A problem with the Bacs banking system means that as many as 400,000 people will not be paid as expected on Friday.
Banks have said they will refund fees should a client have problems
So why has this happened, how does the system work and what will it mean for people who have missed out on pay day?
According to the Association of Payment Clearing Services (Apacs), a software problem has led to widespread failure of the electronic payment system Bacs.
Bacs, an electronic means to process financial transactions, has been running slowly and so not all payments have been sent out in time.
How will this affect me?
Simply put, your pay won't hit your bank account and you may not be able to pay bills or get cash for the weekend.
As an employee, your company should tell you if you are affected by the problems and you should get your pay by Monday.
Apacs said that bank charges will be refunded if a customer goes overdrawn or busts through their overdraft limit because of the problems.
Should you need cash, then it might be best to go into a branch and withdraw the money over the counter as cash machines might refuse, Apacs said.
What exactly is Bacs
It's the behind-the-scenes payment system banks use to send money to each other and their customers electronically.
Bacs runs automatic transfers such as direct debits, direct credits such as monthly salary payments from employers to their staff, and standing orders.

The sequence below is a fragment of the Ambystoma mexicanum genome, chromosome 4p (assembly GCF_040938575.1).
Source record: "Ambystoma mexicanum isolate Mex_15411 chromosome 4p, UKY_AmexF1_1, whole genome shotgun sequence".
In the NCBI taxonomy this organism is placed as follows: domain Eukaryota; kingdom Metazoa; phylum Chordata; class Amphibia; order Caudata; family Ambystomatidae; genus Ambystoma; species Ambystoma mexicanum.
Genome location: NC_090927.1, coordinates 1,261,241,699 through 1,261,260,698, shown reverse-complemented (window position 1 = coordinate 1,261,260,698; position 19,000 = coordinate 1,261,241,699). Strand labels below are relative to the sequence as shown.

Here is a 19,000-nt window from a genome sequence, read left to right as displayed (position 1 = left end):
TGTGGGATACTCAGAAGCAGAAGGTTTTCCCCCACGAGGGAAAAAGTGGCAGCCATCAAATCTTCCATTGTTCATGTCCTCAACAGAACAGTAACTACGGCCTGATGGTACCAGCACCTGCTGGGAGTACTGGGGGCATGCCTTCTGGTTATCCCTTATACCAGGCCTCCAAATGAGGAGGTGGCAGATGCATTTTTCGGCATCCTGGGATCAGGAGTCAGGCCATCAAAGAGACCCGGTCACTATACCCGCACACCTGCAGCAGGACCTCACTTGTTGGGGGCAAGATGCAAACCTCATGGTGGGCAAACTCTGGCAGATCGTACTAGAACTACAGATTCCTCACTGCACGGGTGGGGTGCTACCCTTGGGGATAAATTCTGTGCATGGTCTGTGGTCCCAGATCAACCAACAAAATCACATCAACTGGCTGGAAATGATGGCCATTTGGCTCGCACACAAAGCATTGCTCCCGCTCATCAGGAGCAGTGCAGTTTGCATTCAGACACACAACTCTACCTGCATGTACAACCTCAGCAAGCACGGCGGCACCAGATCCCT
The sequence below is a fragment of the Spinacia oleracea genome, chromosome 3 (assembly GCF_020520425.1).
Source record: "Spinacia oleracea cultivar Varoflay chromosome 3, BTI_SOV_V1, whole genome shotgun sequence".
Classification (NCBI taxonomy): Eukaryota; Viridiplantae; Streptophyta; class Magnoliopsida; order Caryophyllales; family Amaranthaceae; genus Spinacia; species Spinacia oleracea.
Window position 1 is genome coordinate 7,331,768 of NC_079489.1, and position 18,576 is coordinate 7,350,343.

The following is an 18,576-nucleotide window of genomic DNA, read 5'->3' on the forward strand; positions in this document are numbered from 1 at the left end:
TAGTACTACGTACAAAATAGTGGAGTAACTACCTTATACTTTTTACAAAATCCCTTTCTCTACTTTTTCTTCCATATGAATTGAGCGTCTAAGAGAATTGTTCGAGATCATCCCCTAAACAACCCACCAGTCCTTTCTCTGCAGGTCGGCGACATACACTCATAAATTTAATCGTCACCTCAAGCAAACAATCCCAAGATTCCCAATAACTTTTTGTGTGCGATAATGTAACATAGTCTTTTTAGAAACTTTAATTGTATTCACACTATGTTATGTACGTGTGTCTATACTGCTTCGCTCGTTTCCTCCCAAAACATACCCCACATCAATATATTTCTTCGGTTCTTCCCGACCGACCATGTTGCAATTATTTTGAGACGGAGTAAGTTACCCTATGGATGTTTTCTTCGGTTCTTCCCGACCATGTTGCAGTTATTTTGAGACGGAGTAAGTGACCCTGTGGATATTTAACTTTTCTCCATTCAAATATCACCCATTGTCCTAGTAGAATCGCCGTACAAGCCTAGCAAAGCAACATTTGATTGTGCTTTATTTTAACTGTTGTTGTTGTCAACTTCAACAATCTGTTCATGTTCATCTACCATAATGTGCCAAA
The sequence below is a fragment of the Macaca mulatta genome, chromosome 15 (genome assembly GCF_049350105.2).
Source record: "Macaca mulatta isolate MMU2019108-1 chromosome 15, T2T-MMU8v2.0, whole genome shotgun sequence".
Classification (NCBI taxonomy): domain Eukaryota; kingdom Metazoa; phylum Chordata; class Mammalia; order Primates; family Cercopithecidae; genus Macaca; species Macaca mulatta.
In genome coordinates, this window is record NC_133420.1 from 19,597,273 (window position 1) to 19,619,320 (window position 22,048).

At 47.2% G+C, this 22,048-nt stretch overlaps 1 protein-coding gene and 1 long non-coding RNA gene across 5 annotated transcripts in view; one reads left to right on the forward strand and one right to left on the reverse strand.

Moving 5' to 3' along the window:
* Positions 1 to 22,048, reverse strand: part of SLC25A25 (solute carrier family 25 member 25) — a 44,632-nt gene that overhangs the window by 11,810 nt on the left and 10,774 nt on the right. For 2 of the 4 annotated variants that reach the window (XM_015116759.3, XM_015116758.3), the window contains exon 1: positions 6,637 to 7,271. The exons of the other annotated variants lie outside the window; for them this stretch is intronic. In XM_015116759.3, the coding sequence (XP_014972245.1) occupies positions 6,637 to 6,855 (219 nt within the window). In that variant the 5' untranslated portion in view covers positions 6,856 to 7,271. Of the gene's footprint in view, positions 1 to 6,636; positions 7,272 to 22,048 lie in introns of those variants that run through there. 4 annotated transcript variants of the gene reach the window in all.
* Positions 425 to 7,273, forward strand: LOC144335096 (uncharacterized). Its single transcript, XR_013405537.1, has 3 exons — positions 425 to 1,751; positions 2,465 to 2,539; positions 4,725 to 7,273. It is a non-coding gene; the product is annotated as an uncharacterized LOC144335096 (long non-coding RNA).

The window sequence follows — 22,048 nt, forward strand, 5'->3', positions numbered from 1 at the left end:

It is also the system that underlies both the telephone and internet banking services offered to the public.
There are more than five billion Bacs payments every year. Nearly 20 million salaries - more than 90% of the total - are paid using the system each month.
The government also uses it, and makes benefit payments, tax credits and pension payments via Bacs.
It must be very high-tech?
The Bacs system first started in 1968.
Not surprisingly it is all based on computers, which are owned and run by a separate but associated company called Voca.
It can take anything up to four days for a salary or direct debit payment to go through, leaving one account and ending up in another.
In the early days, bank staff would make telephone calls to initiate transfers with magnetic tapes being loaded onto computers. Today it is all done over the internet.
Is it the only way to transfer money?
Other bank transmission services exist such as Chaps.
This arranges for money to be transferred from one account to another in just one day, but is more expensive to use and is aimed at moving larger sums.
Many people will have come into contact with this system when their solicitor sends off their money, or their mortgage lender's money, to complete a house sale.